“Tru and Nelle: A Christmas Tale”
Author: G. Neri
Publisher: Houghton Mifflin Harcourt
Price: $16.99 (Hardcover)
Only a year ago, G. Neri had a nice success with “Tru and Nelle,” a novel based on real and imagined events in the childhood friendship of Truman Capote and Nelle Harper Lee in Monroeville.
The two were friends, played word games, wrote stories together, and solved a mystery together, with young Truman taking the role of Sherlock.
In that novel, Truman’s father and mother, Arch Persons and Lillie Mae, are still married, but selfishly neglect young Truman who is, to say the least, a sensitive child.
When “A Christmas Tale” opens, two years have passed. It is ten days before Christmas, 1935. Truman, now 11, has been taken to New York City. Nelle and Big Boy, Truman’s cousin, are standing by the road, waiting for Truman, who arrives in the back seat of a big Packard, driven by “a dark-skinned man in a fancy tan suit, smoking a fat cigar.” Lillie Mae, now calling herself Nina, has divorced Arch and married Joe Capote, a Cuban businessman, and Arch is suing for custody.
The court case gives Nelle and Tru a chance to reunite briefly, then, having chosen to live with Nina, Truman is off again to New York City.
When he next arrives, another two years later, Truman is exhausted, hungry, dirty and in a tattered uniform. He has run away from the military school his mother put him in, hoping to toughen him up, make a real boy out of him. Truman, a complete misfit, had been bullied and, he hints, sexually molested by his classmates in the style of an English public school. Truman shudders and says “the things they did to me.”
Nelle, unsurprisingly, is still the tomboy, rejecting pressures to adopt femininity although now almost 12.
Neri writes: “They both stood there, staring into some alternate universe where Truman dressed as a soldier and Nelle dressed like a girl.”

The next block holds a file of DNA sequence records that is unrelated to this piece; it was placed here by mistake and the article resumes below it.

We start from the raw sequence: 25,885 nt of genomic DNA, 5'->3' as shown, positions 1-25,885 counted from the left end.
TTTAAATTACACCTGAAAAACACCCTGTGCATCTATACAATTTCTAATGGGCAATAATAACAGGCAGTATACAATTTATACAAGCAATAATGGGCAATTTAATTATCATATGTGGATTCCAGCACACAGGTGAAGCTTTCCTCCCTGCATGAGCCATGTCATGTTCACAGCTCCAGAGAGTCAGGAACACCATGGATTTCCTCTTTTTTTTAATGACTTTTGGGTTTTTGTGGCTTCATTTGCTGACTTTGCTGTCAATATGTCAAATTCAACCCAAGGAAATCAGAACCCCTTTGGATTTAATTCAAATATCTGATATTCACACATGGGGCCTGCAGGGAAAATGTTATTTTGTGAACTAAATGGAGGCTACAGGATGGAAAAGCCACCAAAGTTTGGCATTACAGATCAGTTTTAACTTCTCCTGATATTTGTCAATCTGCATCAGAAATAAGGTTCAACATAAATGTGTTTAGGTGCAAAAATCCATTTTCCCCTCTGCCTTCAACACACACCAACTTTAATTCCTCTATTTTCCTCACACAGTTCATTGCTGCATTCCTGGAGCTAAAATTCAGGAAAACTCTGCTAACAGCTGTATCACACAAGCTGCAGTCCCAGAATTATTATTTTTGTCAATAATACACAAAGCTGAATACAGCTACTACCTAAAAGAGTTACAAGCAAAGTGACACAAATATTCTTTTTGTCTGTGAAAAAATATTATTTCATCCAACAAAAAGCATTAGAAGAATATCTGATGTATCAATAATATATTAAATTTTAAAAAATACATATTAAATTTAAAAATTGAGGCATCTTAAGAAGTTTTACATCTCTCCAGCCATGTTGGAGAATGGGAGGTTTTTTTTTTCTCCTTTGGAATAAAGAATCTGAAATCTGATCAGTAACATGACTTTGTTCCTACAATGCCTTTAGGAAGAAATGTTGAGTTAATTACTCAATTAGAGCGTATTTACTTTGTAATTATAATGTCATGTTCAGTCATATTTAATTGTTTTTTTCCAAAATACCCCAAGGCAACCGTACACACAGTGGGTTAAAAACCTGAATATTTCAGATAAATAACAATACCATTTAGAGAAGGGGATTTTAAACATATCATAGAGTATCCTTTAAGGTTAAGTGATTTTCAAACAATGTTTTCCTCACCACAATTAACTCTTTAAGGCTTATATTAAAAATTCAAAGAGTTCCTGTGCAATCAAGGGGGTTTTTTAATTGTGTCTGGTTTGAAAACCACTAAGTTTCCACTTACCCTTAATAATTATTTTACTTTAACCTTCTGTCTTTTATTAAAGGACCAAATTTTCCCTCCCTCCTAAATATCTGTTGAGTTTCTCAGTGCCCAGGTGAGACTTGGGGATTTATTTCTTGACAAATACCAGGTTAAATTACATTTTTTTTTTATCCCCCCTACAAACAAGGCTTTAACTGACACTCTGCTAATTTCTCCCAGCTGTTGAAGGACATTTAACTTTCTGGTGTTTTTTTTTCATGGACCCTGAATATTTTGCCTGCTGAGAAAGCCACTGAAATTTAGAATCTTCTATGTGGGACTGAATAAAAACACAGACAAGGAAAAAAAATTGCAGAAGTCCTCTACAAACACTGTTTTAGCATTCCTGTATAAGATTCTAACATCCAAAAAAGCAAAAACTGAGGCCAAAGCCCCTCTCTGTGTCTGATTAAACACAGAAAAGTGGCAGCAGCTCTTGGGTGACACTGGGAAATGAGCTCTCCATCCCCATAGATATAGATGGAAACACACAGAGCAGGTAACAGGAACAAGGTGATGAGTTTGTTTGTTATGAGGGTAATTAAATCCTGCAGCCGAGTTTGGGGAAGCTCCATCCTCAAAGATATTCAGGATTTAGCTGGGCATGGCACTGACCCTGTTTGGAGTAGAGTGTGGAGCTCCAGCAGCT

At one point they kiss. It is unsatisfactory, and each seems to intuit the true feelings of the other.
Nelle says “That’s okay, I know I’m not a boy.”
It becomes clear rather quickly that although this is a Christmas story, Neri has not presented the reader with a box of candy.
In Depression-era Alabama, the economy is in shambles and no one has much. Then, Truman’s family home burns down, and the Carters must move out to the family farm.
As in the first novel, Neri pays considerable attention to Mrs. Lee’s poor mental health. She “suffered from melancholia—a deep-rooted neurosis that caused her to behave erratically when she was depressed.” She also suffers from insomnia, sometimes playing the piano all night long, and is sent to Pensacola occasionally for a “rest.”
In a trial based on the real-life incident that inspired To Kill a Mockingbird, just before Christmas an innocent father and son, African Americans, are arrested for murder. A.C. Lee defends them, but justice in Alabama is hard to come by.
Even with all of these problems, there is still some humor, and everyone makes an effort to have a Christmas in spite of it all.
Sook makes her fruitcakes, of course. They decorate a beautiful tree, and both families, Lees and Carters, share what they have with the numerous less fortunate, black and white.
Written, we are told, for 10- to 12-year-olds, this book has no excessive violence or overt sexuality, but it is far from a saccharin Christmas story. What 12-year-olds will make of it is beyond me, but Neri clearly knows his audience.
Don Noble is host of the Alabama Public Television literary interview show “Bookmark with Don Noble.” His most recent book is Belles’ Letters 2, a collection of short fiction by Alabama women.